Live in LA with the occult metal gods at the peak of their mid-'70s powers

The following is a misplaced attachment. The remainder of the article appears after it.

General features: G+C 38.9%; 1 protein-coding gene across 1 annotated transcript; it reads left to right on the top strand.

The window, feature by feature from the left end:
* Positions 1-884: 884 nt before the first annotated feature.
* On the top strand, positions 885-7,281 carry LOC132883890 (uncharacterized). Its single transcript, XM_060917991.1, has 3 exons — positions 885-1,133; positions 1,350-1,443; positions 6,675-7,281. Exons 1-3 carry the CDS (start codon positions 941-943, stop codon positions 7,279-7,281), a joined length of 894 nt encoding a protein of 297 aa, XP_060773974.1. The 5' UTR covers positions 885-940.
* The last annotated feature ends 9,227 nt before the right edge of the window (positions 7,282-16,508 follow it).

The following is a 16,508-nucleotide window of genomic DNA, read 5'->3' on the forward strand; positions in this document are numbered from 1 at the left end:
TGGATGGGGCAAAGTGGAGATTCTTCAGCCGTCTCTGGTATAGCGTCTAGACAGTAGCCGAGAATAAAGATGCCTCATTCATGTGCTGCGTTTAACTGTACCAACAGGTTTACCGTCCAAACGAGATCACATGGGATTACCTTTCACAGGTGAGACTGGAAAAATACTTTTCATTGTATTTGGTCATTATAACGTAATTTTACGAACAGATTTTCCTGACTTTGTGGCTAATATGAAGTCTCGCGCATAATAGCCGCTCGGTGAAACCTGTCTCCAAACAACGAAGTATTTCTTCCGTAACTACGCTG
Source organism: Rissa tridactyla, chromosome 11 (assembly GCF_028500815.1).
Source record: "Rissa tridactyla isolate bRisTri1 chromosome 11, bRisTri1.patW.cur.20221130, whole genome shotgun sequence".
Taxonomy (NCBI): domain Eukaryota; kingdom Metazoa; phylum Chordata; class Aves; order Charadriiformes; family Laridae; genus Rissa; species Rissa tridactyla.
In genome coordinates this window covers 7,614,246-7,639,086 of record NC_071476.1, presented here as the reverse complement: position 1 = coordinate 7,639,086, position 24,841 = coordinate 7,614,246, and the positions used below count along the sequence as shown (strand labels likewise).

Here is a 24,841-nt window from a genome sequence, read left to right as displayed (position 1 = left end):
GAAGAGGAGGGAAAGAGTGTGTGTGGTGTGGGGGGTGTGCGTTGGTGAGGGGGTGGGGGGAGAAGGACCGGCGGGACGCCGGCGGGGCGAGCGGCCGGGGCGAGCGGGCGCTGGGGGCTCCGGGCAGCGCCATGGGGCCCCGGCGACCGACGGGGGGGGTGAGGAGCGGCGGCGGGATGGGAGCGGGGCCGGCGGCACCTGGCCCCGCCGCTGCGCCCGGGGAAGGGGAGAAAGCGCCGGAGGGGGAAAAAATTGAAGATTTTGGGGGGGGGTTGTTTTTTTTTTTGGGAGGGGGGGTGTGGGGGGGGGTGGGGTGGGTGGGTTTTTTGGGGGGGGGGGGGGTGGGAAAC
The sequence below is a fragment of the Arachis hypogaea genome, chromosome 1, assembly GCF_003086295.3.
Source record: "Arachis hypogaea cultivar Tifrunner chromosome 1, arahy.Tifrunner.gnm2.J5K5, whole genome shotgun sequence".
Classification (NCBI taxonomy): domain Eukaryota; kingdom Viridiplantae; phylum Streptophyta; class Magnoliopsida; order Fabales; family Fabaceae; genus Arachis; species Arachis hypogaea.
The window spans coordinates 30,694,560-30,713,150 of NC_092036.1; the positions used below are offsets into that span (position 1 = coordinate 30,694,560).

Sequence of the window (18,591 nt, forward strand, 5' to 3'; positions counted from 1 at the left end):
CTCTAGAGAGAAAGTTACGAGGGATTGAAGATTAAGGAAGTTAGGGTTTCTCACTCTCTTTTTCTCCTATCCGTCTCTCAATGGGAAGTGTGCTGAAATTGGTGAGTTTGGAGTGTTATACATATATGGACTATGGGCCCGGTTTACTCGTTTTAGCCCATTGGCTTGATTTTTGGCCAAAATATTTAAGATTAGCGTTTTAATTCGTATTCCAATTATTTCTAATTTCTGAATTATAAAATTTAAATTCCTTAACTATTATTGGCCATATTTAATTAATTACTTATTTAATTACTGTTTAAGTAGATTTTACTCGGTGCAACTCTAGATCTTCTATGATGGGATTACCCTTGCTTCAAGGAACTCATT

Here’s how and why Led Zep accrued all those superlatives and myths. The heaviness (“Immigrant Song” and a 26-minute “Dazed And Confused”) is one thing; quite another is the sheer grace, patrician arrogance and panache with which it’s delivered. Compare “Black Dog” and “Rock And Roll” to the proletarian flailings of Sabbath or Heep. Even compared to the relatively cultivated Deep Purple, this music is precociously adult. It turns the most taciturn critic into a groupie; you know you shouldn’t, but you want it really. It also serves to remind how ’70s metal out-wanked prog in terms of cock-rocking prolixity. Just check Bonham’s “Moby Dick” and the 23-minute “Whole Lotta Love”. But how promiscuously gifted were Bonham and Page. Of the latter’s generation, only Howe, Hendrix and Akkerman had comparable melodic imagination. OK, so he produced this. Why not a showcase? Jaw-dropping.